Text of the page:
AVAUOH, a town of central France, capital of an arrondissencnl in the department of Yonne, 34 ra. S.S.E. of Auxerre on a branch of the Paris-Lyon railway. Pop. (1906) 5197. The «ran, with wide streets and picturesque promenades, is finely iituaU'd on a promontory, the base of which is washed on the south by the Cousin, on the cast and west by small streams. hs chief building, the church of St Lazarc, dates from the I2th ittitury. The two western portals are adorned with sculpture in the omate Romanesque style; the tower on the left of the facade was rebuilt in the i/th century. The Tour dc L'Horloge, pierced by a gateway through which passes the Grande Rue, is * ijth century structure containing a museum on its second four. Remains of the ancient fortifications, including seven of
the flanking towers, are (till to be seen. Ava'.lon has a statue of Vauban, the military engineer. The public institutions include the subprefecture, a tribunal of first instance, and a communal college. The manufacture of biscuits and gingerbread, and of leather and farm implements is carried on, and there is considerable traffic in wood, wine, and the live-stock and agricultural produce of the surrounding country.
Avallon (Abalto) was in the middle ages the scat of a viscounty dependent on the duchy of Burgundy, and on the death oi Charles the Bold passed under the royal authority.
AVALON (also written Avallon, Avollon, Aviuon and Avelion), in Welsh mythology the kingdom of the dead, afterwards an earthly paradise in the western seas, and finally, in the Arthurian romances, the abode of heroes to which King Arthur was conveyed after his last battle. In Welsh the name is Ynys yr Afallon, usually interpreted " Isle of Apples," but possibly connected with the Celtic tradition of a king over the dead named Avalloc (in Welsh Afallach). If the traditional derivation is correct, the name is derived from the Welsh a/a/, an apple, and, as no other large fruit was well known to the races of northern Europe, is probably intended to symbolize the feasting and enjoyments of clysium. Other forms of the name are Ynysvitrin and Ynysgutrin, " Isle of Glass "—which appear to be identical with Glasberg, the Teutonic kingdom of the dead. Perhaps owing to a confusion between Glasberg or Ynysvitrin and the Anglo-Saxon Glacstinga-burh, Glastonbury, the name " Isle of Avalon " was given to the low ridge in central Somersetshire which culminates in Glastonbury Tor, while Glastonbury itself came to be called Avalon. Attempts have also been made to identify Avalon with other places in England and Wales.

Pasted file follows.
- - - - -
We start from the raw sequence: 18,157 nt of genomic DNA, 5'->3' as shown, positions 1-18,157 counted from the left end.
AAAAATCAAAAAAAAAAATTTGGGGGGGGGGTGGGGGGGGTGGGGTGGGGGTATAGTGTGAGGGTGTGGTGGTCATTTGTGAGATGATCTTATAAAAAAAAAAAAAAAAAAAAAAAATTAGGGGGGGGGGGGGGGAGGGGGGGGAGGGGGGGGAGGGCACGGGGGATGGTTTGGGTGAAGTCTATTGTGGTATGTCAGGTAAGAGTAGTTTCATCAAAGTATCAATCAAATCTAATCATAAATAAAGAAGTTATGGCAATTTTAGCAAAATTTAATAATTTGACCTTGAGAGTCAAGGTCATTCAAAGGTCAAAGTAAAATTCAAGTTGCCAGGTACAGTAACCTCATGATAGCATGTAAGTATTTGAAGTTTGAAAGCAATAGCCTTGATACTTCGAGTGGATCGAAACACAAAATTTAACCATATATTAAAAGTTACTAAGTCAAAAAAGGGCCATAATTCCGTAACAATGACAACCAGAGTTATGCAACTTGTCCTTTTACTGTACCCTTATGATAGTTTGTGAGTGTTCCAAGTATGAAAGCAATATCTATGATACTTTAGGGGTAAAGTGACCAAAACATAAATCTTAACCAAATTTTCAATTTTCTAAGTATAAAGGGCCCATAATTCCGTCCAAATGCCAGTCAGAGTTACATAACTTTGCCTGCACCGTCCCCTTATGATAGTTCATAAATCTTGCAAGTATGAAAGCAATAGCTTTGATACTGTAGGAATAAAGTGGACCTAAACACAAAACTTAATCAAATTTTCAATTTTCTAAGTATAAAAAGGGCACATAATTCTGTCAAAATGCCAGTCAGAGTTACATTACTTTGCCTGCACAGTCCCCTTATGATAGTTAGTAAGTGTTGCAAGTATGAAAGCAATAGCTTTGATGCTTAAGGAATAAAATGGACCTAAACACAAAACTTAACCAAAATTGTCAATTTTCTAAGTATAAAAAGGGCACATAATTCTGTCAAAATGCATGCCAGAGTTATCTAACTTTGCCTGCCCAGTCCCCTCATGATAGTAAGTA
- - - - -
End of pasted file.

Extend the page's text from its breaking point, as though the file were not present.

See Studies in the Arthurian Legend, by J. Rhys (Oxford, 1891); also Arthur (KiNG); Atlantis.
AVARAY, a French territorial title belonging to a family some of whose members have been conspicuous in history. The Bearnaisc family named Besiade moved into the province of Orl£anais in the I7th century, and there acquired the estate of Avaray. In 1667 Theophilc de Besiade, marquis d'Avaray, obtained the office of grand bailiff of Orleans, which was held by several of his descendants after him. Claude Antoinc dc Besiado, marquis d'Avaray, was deputy for the bailliagc of Orleans in the states-general of 1789, and proposed a Declaration of the Duties of Man as a pendant to the Declaration of the Rights of Man; he subsequently became a lieutenant-general in 1814, a peer of France in 1815, and due d'Avaray in 1618. Antoine Louis Francois, comic d'Avaray, son of the above, distinguished himself during the Revolution by his devotion to the comte de Provence, afterwards Louis XVIII., whose emigration he assisted. Having nominally become king in 1799, that prince created the estate of llc-Jourdain a duchy, under the title of Avaray, in favour of the comtc d'Avaray, whom he termed his "liberator." (M. P.*)
AVARS, or Avahi, an East Caucasian people, the most renowned of the Lcsghian tribes, inhabiting central Daghcstan (see Lesgiiians). They are the only Lesghiah tribe who possess a written language, for which they make use of the Arabic characters. They arc often confused with the Avars whose empire on the Danube was broken by Charlemagne; but Komarov asserts that they are of more recent origin as a tribe, their name being Lowland Turki for "vagrant" or " refugee."
AVATAR, a Sanskrit word meaning "descent," specially used in Hindu mythology (and so in English) to express the incarnation of a deity visiting the earth for any purpose. The ten Avatars of Vishnu are the most famous. The Hindus believe he h-i* appeared (i) as a fish, (2) as a tortoise, (3) as a hog, (4) as a monster, half man half lion, to destroy the giant Iranian, (5) as a dwarf, (6) as Rama, (7) again as Kama for the purpose of killing the thousand-armed giant Cartasuciriargunan, (8) as Krishna, (9) as Buddha. They allege that the tenth Avatar has yet to occur and will be in the form of a white-winged horse (Kalki) who will destroy the earth.